Chelsea is serving our table. A skyscraper of a blonde in a thigh-flashing kimono, she has a sprinkling of purple glitter on her pouting lower lip which she thrusts out in concentration to take an order. "I wasn't dressed for my first interview," she admits, smoothing her skirts. She has been a waitress for seven years.
Chelsea's real name is Barry and she works at Diva, London's first transvestite/ transsexual restaurant, now open in Frith Street, Soho.
"The girls", who glide elegantly between metallic black and red tables and chairs, are decked out with incongruous conservatism. All of them got their jobs after answering an advertisement in a gay newspaper, yet at work they look as sedate as a maiden aunt who might squeal and blush at the slightest impropriety. Chelsea's high-necked turquoise kimono is untypically revealing. Paris, a beautiful but rather butch lady who probably ought to scale down her upper- body work at the gym for verisimilitude, has gone for a coquettishly chaste Audrey Hepburn look, a black velvet choker locked around her Adam's apple. "That's how Giacomo wanted us. I looked quite different when I worked at Madame JoJo's," says Chelsea, who was "given" her name by the proprietors of that transvestite night- club. "Once you've got a drag name it sticks," she explains.
The chef, strictly the standard white apron and loaf-of-bread hat type, is Bruce Temple, formerly of the Rock Garden Cafe and Tuttons in Covent Garden. The food at Diva is aptly flamboyant - none of your meat and two veg here. Temple contrives "encrusted lamb fillet sliced on to diced beetroot and apple compote with coriander and basil gravy" and "salmon escalope bathed in lime, dill, soy, salt and sugar served with toasted pumpkin and sunflower seeds with lime vinaigrette" for the resplendent Diva diners. It may be that the food needs to be this delicious and extravagant to stop people staring in bafflement at the waitresses and get them to actually eat something.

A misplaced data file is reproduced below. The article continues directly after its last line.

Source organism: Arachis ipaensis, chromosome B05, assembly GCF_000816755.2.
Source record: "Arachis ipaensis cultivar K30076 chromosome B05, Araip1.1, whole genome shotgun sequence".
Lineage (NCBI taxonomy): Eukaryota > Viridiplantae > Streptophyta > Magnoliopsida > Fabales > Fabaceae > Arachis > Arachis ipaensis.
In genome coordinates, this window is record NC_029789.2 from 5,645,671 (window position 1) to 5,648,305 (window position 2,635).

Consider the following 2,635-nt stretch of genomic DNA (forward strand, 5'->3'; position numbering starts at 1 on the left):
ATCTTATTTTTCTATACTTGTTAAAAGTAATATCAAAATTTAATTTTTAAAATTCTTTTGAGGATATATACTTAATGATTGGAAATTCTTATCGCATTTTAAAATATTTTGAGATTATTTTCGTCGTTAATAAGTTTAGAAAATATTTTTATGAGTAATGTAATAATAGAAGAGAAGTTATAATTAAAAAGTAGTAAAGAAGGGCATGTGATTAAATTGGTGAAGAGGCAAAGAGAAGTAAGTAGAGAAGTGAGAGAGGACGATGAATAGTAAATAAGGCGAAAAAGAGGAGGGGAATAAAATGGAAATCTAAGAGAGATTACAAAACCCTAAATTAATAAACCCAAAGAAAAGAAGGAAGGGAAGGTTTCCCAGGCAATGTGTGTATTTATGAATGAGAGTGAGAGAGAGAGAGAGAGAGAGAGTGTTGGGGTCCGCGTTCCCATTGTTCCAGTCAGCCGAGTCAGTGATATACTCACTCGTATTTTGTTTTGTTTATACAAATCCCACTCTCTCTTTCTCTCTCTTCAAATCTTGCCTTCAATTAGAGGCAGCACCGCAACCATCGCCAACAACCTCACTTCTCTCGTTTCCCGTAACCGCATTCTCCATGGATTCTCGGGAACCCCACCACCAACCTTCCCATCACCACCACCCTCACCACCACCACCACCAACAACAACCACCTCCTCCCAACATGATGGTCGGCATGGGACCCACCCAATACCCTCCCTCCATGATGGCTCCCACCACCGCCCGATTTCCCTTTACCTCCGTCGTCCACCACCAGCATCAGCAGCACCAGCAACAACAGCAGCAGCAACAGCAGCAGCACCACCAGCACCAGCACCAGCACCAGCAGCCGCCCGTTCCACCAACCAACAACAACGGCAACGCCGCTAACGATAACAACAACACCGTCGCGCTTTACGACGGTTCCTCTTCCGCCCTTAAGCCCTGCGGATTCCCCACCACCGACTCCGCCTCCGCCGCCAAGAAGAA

"A lot of people come to look," says Capizzano, who claims to have a 75 per cent straight clientele. "We get quite a lot of straight couples coming in where the man comes in drag," he adds. The proportion he quotes is not reflected in Saturday night's crowd, predominantly gay men, some dressed up in sequins and pearls, most in jeans and T-shirts. None seems remotely fazed by the glamorous creatures bearing their asparagus enchiladas.
Capizzano says evening business is good, and he is hoping to boost the daytime turnover with special offers - two Bloody Marys for the price of one next week. "The press coverage has helped a lot," he says, although a journalist from a gay paper left him with a large bill after slurping down two jugs of margaritas. He frowns.
His restaurant, inspired by Lucky Chang's in New York, has inevitably attracted a lot of attention. You can't help but sit and marvel. "I came out to my parents when I was 13," says Chelsea, "and they were great about it. Then when I was 16 I was doing the scene in Edinburgh and I saw a couple of girls in drag. They just seemed to be having a better time - trannies get more attention - so I tried it. It's addictive. When you have done it once you can't stop. My Mum and Dad have both seen me like this a lot. One of my brothers doesn't like it, though." It's like a mask to show another side of yourself. Barry is shy but Chelsea isn't. She doesn't like to entirely revoke Barry, though. "He's always in there," she says.
Over the fresh pineapple in toffee sauce, we are passed by a tall waitress with a deep cleavage and a floral mini-dress. She cannot possibly be a man. "She's on the hormones," says Chelsea, batting her eyelids. "Waist up, she's already a woman." Another has taken time off to be in an Almodovar film. "She's pretty convincing," says Capizzano. "I do prefer her in the black wig, though."Reuse content